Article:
In light of the news that Burberry have been burning their stock, I thought it would be appropriate to talk about the ethics of luxury fashion brands. It would make sense that because the clothes are so expensive, that therefore all of them must be conscious of their ethics in terms of labor and the environment. Unfortunately for the large part, this isn’t the case. It takes minimal research to discover that some of the biggest fashion houses (Chanel, Burberry), have appalling records of low wages for their workers. Here is a list of some designers that I reckon are alright (please don’t take this as gospel, do your own research and let me know if I’ve made any glaring errors, or any recommendations). The Good On You app is great x
- APC Atelier
Founder Jean Touitou openly encourages fashion labels to make their clothes in their own country. He is open about production, much of the APC collection are made in the US and France. The clothes are focused on minimal staples, some of the designs are just goooorgeous.
- Acne Studios
This Scandi, high fashion brand has been part of the Fair Wear Foundation since 2008 – monitoring and improving labour conditions in their factories. I love the look of their knitwear and jackets.
- Alexander McQueen
As part of the Kering Group, the brand has to comply to certain codes of ethics. British and edgy.
- Alexander Wang
Manufactured clothes within the US, fair wages.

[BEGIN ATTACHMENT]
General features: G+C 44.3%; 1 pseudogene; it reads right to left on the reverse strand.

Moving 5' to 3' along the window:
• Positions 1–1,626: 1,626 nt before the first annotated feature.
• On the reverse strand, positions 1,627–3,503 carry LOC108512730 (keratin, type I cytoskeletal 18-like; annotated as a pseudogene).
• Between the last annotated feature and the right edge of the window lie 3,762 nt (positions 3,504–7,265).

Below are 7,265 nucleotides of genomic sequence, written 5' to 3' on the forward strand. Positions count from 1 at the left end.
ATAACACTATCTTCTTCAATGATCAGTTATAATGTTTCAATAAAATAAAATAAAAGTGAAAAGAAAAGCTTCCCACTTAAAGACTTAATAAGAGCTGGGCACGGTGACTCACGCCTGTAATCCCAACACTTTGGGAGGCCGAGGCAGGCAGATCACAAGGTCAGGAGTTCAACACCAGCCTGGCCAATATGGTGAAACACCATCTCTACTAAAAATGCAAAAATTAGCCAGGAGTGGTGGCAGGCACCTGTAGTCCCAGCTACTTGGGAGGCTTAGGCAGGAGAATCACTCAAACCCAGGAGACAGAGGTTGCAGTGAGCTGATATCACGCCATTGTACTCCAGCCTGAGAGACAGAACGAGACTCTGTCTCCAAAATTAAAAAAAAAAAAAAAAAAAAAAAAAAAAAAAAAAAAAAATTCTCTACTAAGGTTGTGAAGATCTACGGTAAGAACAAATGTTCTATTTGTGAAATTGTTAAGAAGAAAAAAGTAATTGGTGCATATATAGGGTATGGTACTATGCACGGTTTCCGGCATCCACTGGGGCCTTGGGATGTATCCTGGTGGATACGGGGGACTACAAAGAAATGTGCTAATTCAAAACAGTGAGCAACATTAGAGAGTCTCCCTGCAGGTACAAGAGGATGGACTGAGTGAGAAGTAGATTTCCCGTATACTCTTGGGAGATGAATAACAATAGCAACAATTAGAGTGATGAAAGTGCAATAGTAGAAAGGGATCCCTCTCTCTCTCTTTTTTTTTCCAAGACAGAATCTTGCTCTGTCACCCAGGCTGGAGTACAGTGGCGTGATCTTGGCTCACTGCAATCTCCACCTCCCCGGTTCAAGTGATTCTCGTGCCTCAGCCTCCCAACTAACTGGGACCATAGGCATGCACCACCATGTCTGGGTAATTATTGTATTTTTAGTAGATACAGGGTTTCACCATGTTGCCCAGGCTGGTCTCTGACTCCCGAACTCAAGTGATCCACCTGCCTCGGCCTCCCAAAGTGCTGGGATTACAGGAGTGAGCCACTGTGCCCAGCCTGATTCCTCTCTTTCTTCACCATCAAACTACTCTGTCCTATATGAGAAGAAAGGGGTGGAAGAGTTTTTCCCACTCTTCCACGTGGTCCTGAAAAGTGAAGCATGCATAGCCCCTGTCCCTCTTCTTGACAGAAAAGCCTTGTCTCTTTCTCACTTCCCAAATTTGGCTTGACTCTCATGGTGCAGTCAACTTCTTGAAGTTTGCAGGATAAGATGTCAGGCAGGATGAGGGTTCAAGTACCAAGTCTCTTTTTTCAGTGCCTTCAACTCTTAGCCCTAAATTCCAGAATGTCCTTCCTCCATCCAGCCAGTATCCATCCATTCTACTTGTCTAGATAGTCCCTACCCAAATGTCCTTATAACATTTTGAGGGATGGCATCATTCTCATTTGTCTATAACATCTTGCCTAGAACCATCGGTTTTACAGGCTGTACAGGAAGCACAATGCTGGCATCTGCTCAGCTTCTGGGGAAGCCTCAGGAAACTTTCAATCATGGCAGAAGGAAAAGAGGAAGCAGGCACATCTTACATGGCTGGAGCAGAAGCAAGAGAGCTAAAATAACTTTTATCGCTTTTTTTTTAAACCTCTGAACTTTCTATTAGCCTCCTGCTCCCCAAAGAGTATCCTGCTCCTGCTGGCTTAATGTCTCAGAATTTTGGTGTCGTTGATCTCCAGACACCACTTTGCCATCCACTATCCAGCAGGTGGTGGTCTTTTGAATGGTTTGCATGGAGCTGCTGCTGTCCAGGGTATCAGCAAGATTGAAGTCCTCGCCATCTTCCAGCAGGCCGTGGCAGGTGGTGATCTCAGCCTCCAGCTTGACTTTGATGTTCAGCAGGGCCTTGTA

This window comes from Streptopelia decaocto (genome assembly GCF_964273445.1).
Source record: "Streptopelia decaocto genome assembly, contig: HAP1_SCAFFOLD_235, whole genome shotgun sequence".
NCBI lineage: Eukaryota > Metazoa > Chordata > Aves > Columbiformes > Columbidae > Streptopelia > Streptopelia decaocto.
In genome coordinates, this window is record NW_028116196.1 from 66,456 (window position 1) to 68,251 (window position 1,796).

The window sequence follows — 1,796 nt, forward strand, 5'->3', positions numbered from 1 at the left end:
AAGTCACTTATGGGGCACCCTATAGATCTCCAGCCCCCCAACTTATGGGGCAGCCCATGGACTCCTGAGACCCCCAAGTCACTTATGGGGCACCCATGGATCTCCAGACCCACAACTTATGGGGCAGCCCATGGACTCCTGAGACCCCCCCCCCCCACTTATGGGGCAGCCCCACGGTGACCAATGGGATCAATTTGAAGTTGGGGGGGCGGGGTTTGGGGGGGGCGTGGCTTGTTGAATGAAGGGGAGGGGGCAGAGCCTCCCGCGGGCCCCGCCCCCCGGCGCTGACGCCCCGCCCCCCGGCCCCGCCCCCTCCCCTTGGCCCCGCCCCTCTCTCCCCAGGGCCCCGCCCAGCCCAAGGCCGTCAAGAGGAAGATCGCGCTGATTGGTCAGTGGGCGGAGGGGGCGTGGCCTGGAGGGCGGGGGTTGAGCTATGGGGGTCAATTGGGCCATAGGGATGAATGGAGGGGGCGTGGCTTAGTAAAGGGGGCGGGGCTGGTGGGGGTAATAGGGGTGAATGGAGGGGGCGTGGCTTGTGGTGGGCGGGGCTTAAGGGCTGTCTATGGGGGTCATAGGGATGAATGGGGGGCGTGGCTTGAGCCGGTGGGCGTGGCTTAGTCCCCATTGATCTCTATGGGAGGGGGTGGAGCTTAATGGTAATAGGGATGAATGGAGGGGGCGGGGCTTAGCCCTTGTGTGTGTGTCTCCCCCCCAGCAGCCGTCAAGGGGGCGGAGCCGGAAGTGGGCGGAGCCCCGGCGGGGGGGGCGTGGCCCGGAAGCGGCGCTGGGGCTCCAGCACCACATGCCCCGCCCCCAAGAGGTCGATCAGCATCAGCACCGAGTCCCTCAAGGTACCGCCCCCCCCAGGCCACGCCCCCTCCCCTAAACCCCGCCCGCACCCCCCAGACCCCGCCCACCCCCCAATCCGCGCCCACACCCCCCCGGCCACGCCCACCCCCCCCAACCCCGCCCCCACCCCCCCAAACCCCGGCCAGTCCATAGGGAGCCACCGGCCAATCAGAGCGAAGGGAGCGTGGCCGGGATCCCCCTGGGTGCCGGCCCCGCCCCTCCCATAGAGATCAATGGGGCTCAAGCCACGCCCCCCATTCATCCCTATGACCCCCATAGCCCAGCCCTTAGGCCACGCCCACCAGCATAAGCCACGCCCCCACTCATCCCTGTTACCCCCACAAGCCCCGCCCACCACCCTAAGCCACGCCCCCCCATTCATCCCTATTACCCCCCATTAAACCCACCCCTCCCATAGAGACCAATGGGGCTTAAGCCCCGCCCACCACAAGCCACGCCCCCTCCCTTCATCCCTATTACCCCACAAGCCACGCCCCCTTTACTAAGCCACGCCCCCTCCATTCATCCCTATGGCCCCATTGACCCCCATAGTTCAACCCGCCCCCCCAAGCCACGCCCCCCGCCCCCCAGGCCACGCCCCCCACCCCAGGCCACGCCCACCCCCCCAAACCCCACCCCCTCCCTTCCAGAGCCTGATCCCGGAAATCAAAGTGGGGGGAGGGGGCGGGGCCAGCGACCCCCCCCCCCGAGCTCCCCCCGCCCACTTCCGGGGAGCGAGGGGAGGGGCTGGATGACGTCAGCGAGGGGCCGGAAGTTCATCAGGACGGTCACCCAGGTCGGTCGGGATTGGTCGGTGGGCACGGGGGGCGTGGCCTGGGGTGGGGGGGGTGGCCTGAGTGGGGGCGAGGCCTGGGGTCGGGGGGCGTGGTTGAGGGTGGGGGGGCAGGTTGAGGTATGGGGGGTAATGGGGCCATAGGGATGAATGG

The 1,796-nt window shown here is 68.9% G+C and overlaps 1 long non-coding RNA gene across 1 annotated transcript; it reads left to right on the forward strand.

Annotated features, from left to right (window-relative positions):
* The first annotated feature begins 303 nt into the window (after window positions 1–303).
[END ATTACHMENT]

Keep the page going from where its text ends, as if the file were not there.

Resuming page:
Environmentally friendly woven cotton bags.
Feminine tailoring, involvement with the group Kering.
- Antonio Berardi
Feminine, classic colours, and tailored. Has a history of designing red carpet dresses using recycled material.
- Apiece Apart
American, made in America. Clothes that are modern and chic, and aim to be chic forever
Big Parisian house. Balenciaga have a fully fledged section in their website which outlines the transparency in their supply chain. I’m impressed by the extent of detail which goes into their report, committing to a zero-tolerance policy in forced labour.
Minimal aesthetic, organic cotton and sustainability at their core.
- Bella Freud
Bella seems like a conscious woman with an interest in world issues. Her designs are infamously chic and are CULT. It would seems her fragrances don’t sell to China either, so looks good all round!
- Bottega Veneta
Part of Kering, and extensive section on transparency of supply chains on their website. Italian, timeless.
Now this one ticks so many boxes. Set up to provide jobs and opportunities for incarcerated women, using biodegradable and ethical sourced materials. Puts Chanel to shame.
- ELV Denim
Reworked denim is a bold look, and I love the ethos that the brand was born out of sustainability and minimal waste.
- Emilio Pucci
Italian, bright bold colours and geometric colours. Comprehensive anti-slavery statement on website.
Detailed and bold designs, history of sustainable materials collections. Green Carpet Challenge approved.
- Gabriela Hearst
Non-excessive collection, classic feminine. Approach of non-wasteful, no-plastic pieces. The brand has a history of environmental awareness.
Cult dresses. Comprehensive UN Global Impact statement to read, with extensive section on human rights.
Luxury handbags and great looking coats. Modern Slavery Act on website.
- Matt and Nat
Vegan leathers, stylish bags.
Sustainable luxury. Open source supply chains,
- Mara Hoffman
Summer, swimwear, floaty dresses. Environmentally friendly textile standards, own code of conduct with regards to labour.
Cool LA, final production in USA